Tell us about the difference between the graffiti in men’s versus women’s stalls?
That’s so funny you asked. I currently have a reel blowing up right now about this. It just hit 5.6 million views, which is wild. I have all these people in my comments section just debating the difference between men and women’s bathroom graffiti, which is so funny. There’s such a range, but for the most part, over the decade I’ve been photographing bathroom graffiti, I see a lot of really uplifting, empowering, beautiful things that women write to each other. Like “You got this,” “You go girl,” “Just breathe,” “Leave him, it’s ok.” And then in men’s stalls, there’s some beautifully illustrated penises.
What about gender-neutral bathrooms? I know you have a reel about those as well.
Yeah, I do. It’s such a range in there too. There’s both the empowering stuff and illustrated penises. But there’s also just a lot more absurdist and political bathroom graffiti. I saw one the other day in a gender-neutral stall that said, “More people should be named Luisa.” It just makes me think, “Who wrote that? Were they named Luisa? Were they in love with someone named Luisa? What is their story?”
Is the show really set in the bathroom of a dive bar?
Yeah, it is. So there’s literally a toilet on stage. I treat the audience like we are women bonding in a bathroom, not that you have to be a woman to come to the show, but just that’s the vibe. The audience becomes my confidant and I sort of bring them into this world of gossip and sharing stories and getting down to the nitty-gritty of getting to know someone. Kind of like how we bond in bathroom lines and how many “Ashleys from the bathroom” I have stored in my phone.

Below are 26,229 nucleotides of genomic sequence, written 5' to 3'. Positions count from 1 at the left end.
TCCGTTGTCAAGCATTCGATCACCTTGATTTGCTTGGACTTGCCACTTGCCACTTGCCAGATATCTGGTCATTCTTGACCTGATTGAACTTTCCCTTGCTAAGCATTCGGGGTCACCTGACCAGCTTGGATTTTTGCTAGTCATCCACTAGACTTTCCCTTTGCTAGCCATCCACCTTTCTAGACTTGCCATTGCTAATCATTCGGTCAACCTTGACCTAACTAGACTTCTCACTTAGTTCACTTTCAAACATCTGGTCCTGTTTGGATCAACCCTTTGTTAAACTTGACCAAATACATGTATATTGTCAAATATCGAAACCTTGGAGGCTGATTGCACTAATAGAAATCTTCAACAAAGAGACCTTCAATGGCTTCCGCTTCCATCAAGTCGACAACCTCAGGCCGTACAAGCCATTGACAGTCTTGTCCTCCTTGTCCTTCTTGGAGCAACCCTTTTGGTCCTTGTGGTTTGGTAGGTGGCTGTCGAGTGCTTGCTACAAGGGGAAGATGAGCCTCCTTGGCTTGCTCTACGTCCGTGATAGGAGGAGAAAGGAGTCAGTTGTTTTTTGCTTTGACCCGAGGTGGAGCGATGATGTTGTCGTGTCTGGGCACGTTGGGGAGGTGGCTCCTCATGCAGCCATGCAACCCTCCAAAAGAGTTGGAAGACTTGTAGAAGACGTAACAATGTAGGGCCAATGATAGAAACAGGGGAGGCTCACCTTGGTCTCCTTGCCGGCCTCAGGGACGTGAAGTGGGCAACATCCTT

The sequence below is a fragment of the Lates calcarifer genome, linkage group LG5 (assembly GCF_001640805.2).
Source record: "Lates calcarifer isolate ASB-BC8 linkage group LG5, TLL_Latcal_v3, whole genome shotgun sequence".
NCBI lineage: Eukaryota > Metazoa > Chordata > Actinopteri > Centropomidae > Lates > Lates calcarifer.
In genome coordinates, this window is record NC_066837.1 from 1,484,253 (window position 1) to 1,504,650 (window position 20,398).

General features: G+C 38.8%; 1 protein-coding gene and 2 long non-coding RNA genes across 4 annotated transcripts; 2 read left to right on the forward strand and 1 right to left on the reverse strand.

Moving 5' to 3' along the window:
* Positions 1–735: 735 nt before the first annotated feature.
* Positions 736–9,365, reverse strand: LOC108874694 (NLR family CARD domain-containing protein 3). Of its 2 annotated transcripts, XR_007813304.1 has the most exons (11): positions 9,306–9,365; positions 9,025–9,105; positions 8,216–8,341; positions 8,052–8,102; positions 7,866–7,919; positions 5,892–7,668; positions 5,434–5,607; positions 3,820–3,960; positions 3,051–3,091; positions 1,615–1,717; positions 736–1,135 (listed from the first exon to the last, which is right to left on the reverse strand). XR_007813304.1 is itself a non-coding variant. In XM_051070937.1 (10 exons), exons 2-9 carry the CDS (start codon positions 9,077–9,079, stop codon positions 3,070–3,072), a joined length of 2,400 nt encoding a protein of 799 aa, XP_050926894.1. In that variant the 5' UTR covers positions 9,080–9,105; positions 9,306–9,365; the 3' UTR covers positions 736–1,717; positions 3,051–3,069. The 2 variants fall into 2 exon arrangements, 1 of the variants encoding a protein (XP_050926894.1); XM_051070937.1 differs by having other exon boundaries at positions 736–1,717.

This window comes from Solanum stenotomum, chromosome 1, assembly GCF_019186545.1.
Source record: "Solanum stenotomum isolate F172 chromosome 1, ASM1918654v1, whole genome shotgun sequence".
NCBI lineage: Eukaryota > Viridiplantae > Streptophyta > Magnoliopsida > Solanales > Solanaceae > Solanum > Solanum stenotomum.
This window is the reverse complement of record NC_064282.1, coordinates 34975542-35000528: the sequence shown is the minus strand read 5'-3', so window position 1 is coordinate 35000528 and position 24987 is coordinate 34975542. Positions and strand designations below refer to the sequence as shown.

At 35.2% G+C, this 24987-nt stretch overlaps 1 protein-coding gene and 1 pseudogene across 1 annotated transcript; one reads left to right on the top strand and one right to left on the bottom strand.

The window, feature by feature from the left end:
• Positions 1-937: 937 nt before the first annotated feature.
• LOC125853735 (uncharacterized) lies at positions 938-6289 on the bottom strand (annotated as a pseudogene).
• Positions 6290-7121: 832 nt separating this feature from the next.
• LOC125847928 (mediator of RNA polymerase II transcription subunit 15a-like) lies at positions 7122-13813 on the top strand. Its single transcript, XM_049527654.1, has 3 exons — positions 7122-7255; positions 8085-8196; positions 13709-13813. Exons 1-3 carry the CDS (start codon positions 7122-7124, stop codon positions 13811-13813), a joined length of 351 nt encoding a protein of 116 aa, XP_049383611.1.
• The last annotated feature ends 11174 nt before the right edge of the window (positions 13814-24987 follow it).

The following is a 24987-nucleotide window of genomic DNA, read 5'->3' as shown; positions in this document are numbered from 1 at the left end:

You’ve performed versions of the show at different venues and festivals around the world. What has the reception been like?
I’ve had such a wonderful reception from various audiences. I took this show to the Edinburgh Fringe festival. I’ve done it in the U.K., in L.A., in the Midwest. I’ve done parts of it in Australia. And I think across the board, people are excited to connect. We live in a very divisive world these days and there’s something about just putting all of that aside and bonding with a random stranger, whether you’re writing something on a wall or meeting them in a bathroom line.
Tell us about some of the confessions you’ve found.
I’ve found such great confessions. There’s a whole song of them. This show in general is very confessional. Women go in groups to the bathroom to gossip and confess things and it feels like a space for that. And I’ve seen a lot of people just writing secrets on bathroom walls and confessing something, which can be something as simple as “I’m sleeping with this person” or “I don’t like Karen.” Recently, I saw, “Up until recently, I didn’t know that Stevie Wonder was blind. I thought glasses were just his thing.”
For more information, visit www.thecaitlincook.com
“There’s such a range, but for the most part, over the decade I’ve been photographing bathroom graffiti, I see a lot of really uplifting, empowering, beautiful things that women write to each other. Like ‘You got this,’ ‘You go girl,’ ‘Just breathe,’ ‘Leave him, it’s ok.”’And then in men’s stalls, there’s some beautifully illustrated penises.” Caitlin Cook, “The Writing on the Stall.”